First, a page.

I met Daniel at the DFWcon mixer, and hit it off right away. I had the pleasure of listening to him do a reading during a read and critique and was blown away so I knew I had to introduce myself to him. A month later, I’m still in touch and am very pleased to have him featured on my blog. Enjoy!
by Daniel Link
DFWCon was not my first conference, so I thought I knew what to expect.
There were some pleasant surprises, things I hadn’t seen before. For instance, the sign-up slots for the Read and Critique, or Fix My Manuscript. Then there’s the ten-minute agent sit downs. The laid-back Texas vibe made talking to people easy, and that was most evident at Saturday night’s gala, which may have been the biggest surprise of them all.
First, the special sign-up opportunities. Fix My Problem was great, but my favorite was the Read and Critique. Those were fantastic, and I hate to say, underattended. I sat in on a Read and Critique Sunday with only five people there to read their work.
I get it, we’re introverts. We don’t like people all that much, and the idea of reading to them is terrifying. What we do love, however, is words. You have a chance to read your words to other people. How many chances to do that do we get? To walk into that room and see it empty, with two hundred and however many authors outside, some of them spending their whole conference in the lobby talking about getting to work on their book instead of doing it, that got to me. If we won’t champion our own words, who will?
Sure, it’s important to touch base with people. It’s important to build that platform. It’s good to have a social media presence and a website and all that cart-before-the-horse nonsense. Don’t get me wrong. When you’ve got your book in hand and you’re ready to promote it, when your baby is as polished as you can make it and it’s time to find an agent—that’s when it’s time to put on your business hat. Before that, though, there’s the all-too-important business of writing your best work. Don’t overlook that.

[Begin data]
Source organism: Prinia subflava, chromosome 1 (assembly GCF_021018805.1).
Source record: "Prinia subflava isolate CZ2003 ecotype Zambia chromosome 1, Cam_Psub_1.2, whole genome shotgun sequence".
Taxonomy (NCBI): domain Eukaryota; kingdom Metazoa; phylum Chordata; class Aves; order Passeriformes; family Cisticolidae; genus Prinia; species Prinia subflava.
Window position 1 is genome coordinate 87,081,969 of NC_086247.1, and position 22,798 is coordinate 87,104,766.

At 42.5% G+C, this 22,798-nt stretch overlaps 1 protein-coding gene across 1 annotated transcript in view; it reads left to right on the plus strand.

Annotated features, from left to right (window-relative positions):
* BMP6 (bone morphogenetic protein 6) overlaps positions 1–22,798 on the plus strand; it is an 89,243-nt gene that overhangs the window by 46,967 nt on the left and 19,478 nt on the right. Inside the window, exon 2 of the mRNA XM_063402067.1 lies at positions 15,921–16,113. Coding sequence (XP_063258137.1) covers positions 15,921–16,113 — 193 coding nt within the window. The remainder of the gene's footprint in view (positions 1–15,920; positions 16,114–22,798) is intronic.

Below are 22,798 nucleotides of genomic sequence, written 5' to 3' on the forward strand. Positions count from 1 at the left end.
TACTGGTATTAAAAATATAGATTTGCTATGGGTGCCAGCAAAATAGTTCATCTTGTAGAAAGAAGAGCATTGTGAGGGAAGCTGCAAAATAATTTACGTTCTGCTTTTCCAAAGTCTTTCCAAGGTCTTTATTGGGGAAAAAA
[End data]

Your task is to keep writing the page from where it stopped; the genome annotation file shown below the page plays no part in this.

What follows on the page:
Another surprising aspect of DFWCon was the ten-minute sit down with an agent. I’ve attended conferences where the whole weekend is centered around pitch writing, pitch polishing, then group pitch practice, until you’re so pitched out you don’t even like the premise of your book anymore. The whole experience funnels you toward a fifty-minute speed dating session, three minutes to pitch an agent. It’s a whirlwind of shoving and flying elbows and an overall vibe of competition that I never felt at DFWCon.
The luxury of talking to an agent for ten minutes was a strange experience. I got to shake his hand and tell him my name, and I didn’t have to boil a year of my life into a ninety-second commercial or use cross-comps like Game of Thrones meets When Harry Met Sally, or Flashdance meets the Godfather. The downside, of course, was that I only got to talk with one agent. Then I got my biggest surprise—the gala.